Kansas City, Mo. A federal judge ended one of the nation's most litigated school desegregation cases Wednesday after finding the Kansas City school district had made adequate progress in narrowing the achievement gap between black and white students.
U.S. District Judge Dean Whipple, in his decision ending court supervision of the 26-year-old case, said the district was "unlikely to discriminate against African-American children in the future."
But Arthur A. Benson II, attorney for the plaintiff schoolchildren, said he believed the achievement gap persisted and that he would appeal to the 8th U.S. Circuit Court of Appeals.
"We believe the judge used an improper legal standard to analyze the statistical data concerning the black-white achievement gap," Benson said.
The achievement gap was the last remaining issue in the case.
A 1997 order by U.S. District Judge Russell G. Clark, who had overseen the case before it was assigned to Whipple, required the district to reduce the test score gap between black and white students by 13 percent in math and reading.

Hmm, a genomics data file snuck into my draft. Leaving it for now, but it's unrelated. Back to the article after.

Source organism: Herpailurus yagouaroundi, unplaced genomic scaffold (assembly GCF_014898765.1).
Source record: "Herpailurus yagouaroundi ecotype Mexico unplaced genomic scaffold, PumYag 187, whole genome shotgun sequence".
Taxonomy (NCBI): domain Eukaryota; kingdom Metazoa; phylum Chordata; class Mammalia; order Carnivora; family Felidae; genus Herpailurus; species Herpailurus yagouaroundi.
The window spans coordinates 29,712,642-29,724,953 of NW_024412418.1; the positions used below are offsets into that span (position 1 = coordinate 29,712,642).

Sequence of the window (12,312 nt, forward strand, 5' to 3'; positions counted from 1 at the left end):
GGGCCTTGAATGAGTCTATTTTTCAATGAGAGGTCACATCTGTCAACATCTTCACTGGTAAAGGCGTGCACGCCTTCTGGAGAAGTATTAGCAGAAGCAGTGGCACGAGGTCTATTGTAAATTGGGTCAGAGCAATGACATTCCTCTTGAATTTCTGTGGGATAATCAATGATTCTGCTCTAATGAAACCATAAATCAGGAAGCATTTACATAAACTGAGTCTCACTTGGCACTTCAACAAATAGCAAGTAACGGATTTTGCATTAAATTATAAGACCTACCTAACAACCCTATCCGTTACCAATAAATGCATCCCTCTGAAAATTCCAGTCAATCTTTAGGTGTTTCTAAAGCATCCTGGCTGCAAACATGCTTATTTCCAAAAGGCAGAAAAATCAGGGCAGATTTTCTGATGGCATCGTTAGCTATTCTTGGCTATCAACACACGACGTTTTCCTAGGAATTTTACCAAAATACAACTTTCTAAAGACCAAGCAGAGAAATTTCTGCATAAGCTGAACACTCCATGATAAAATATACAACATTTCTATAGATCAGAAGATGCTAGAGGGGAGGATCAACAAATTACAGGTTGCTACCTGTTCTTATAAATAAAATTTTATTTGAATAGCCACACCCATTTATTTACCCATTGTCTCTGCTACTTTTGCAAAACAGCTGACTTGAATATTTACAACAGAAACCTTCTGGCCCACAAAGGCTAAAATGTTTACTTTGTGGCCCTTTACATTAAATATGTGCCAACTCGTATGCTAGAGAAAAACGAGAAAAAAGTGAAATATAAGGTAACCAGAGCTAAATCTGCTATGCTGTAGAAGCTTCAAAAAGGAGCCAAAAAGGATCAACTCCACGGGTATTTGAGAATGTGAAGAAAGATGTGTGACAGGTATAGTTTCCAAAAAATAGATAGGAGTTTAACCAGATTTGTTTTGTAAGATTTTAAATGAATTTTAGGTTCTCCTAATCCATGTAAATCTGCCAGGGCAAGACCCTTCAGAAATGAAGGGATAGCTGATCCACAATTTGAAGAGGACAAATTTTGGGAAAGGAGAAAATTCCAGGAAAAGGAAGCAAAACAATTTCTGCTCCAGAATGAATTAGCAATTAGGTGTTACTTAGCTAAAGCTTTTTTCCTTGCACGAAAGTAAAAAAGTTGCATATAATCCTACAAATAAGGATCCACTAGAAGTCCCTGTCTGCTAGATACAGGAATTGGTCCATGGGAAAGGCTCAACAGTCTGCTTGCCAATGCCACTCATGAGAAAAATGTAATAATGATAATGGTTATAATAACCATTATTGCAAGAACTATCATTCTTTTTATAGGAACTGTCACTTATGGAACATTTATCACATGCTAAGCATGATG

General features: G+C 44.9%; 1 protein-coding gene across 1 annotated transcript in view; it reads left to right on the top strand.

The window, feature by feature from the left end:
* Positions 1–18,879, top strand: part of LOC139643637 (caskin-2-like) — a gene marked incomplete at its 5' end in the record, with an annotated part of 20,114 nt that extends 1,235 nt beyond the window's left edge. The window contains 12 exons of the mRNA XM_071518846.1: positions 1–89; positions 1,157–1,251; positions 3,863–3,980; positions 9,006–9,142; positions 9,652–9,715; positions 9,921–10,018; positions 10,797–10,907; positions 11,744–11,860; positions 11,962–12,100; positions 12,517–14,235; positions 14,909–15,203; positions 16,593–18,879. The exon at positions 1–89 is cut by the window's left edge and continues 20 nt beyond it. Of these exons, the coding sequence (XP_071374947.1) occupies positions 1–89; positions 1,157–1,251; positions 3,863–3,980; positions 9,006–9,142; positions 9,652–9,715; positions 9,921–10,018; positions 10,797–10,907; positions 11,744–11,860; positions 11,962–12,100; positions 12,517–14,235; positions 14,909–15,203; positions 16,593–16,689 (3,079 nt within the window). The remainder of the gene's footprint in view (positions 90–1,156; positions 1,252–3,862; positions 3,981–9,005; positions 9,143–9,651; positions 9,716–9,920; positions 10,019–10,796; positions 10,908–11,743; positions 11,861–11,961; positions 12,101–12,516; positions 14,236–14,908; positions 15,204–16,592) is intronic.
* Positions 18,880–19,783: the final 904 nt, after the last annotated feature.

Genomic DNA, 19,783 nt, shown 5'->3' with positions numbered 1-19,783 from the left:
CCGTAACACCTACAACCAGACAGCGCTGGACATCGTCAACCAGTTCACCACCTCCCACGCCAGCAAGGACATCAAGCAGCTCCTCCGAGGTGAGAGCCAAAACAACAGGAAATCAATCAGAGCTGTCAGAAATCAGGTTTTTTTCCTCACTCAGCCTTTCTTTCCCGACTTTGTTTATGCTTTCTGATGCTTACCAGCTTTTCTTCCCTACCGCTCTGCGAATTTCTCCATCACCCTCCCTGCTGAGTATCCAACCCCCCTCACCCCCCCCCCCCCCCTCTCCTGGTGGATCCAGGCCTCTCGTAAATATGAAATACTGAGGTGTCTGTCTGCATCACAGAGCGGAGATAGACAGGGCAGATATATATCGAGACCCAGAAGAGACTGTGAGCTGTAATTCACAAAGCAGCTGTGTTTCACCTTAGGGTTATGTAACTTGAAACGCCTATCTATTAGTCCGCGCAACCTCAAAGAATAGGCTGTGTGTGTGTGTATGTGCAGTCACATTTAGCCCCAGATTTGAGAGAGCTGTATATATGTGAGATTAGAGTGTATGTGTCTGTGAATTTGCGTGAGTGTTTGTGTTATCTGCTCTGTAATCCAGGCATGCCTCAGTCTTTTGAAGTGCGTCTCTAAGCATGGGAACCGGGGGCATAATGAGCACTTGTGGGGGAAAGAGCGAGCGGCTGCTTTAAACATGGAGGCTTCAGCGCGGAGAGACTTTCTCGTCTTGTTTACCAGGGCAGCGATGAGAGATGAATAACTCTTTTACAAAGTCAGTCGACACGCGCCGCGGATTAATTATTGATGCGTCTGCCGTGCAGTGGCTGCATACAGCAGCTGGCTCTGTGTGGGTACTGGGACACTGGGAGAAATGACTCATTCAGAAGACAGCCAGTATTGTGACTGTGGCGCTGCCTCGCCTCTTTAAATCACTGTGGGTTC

Whipple ruled Wednesday that the district had closed the gap in a majority of categories, but did not have to do so in every grade in both subjects as the plaintiffs had contended.
Whipple also determined that while the district "has not implemented every single requirement" of the court-ordered educational plans, the "vast majority of the requirements have been in place for a substantial period."
The Kansas City school district was one of a shrinking number of districts with decades-old desegregation cases after several court rulings in the early 1990s provided direction about how such cases should end.
Schoolchildren and the Kansas City district filed the lawsuit in 1977 after voters repeatedly failed to increase taxes to pay for schools. The parties were realigned the next year, with the district named as a defendant and the schoolchildren remaining as plaintiffs.
The lawsuit sought to desegregate the Kansas City school district through an exchange of students from districts on both sides of the Missouri-Kansas line, which runs through the metropolitan area.
At the time, the attempt to involve suburban districts was a fairly unusual approach, said Chris Hansen, a desegregation attorney for the national office of the American Civil Liberties Union in New York.
"The Kansas City case has been one of the most hotly litigated and famous cases in the country," Hansen said Thursday. "It's a famous case. It's been to the Supreme Court several times. ... School desegregation lawyers probably don't know all the cases in the country but you would know Kansas City."
The case has cost more than $2 billion since 1985.